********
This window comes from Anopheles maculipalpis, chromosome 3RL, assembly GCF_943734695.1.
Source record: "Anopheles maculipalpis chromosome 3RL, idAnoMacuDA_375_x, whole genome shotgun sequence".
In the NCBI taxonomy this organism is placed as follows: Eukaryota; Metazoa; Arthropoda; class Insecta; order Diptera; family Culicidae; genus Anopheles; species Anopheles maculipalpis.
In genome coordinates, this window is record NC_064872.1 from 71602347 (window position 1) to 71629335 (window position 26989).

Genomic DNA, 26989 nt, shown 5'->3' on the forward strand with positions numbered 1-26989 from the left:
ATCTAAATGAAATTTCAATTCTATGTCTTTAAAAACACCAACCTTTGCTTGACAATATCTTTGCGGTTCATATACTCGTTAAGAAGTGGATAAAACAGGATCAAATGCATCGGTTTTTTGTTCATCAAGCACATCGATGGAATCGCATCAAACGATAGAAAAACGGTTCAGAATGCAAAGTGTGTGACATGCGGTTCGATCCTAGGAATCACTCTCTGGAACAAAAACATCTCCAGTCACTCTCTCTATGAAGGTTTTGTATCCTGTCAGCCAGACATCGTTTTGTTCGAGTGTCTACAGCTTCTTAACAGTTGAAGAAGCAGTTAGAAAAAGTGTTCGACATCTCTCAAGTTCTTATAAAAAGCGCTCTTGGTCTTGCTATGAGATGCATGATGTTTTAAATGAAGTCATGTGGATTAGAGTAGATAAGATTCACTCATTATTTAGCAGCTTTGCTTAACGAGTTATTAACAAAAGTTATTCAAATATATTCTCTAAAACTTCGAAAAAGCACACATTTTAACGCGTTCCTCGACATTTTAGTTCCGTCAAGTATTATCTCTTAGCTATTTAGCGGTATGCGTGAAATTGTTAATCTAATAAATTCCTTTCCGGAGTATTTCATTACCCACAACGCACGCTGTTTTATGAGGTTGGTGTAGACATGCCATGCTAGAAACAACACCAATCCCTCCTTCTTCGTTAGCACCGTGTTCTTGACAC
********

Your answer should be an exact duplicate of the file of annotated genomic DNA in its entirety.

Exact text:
This window comes from Anopheles maculipalpis, chromosome 3RL, assembly GCF_943734695.1.
Source record: "Anopheles maculipalpis chromosome 3RL, idAnoMacuDA_375_x, whole genome shotgun sequence".
In the NCBI taxonomy this organism is placed as follows: Eukaryota; Metazoa; Arthropoda; class Insecta; order Diptera; family Culicidae; genus Anopheles; species Anopheles maculipalpis.
In genome coordinates, this window is record NC_064872.1 from 71602347 (window position 1) to 71629335 (window position 26989).

Genomic DNA, 26989 nt, shown 5'->3' on the forward strand with positions numbered 1-26989 from the left:
ATCTAAATGAAATTTCAATTCTATGTCTTTAAAAACACCAACCTTTGCTTGACAATATCTTTGCGGTTCATATACTCGTTAAGAAGTGGATAAAACAGGATCAAATGCATCGGTTTTTTGTTCATCAAGCACATCGATGGAATCGCATCAAACGATAGAAAAACGGTTCAGAATGCAAAGTGTGTGACATGCGGTTCGATCCTAGGAATCACTCTCTGGAACAAAAACATCTCCAGTCACTCTCTCTATGAAGGTTTTGTATCCTGTCAGCCAGACATCGTTTTGTTCGAGTGTCTACAGCTTCTTAACAGTTGAAGAAGCAGTTAGAAAAAGTGTTCGACATCTCTCAAGTTCTTATAAAAAGCGCTCTTGGTCTTGCTATGAGATGCATGATGTTTTAAATGAAGTCATGTGGATTAGAGTAGATAAGATTCACTCATTATTTAGCAGCTTTGCTTAACGAGTTATTAACAAAAGTTATTCAAATATATTCTCTAAAACTTCGAAAAAGCACACATTTTAACGCGTTCCTCGACATTTTAGTTCCGTCAAGTATTATCTCTTAGCTATTTAGCGGTATGCGTGAAATTGTTAATCTAATAAATTCCTTTCCGGAGTATTTCATTACCCACAACGCACGCTGTTTTATGAGGTTGGTGTAGACATGCCATGCTAGAAACAACACCAATCCCTCCTTCTTCGTTAGCACCGTGTTCTTGACAC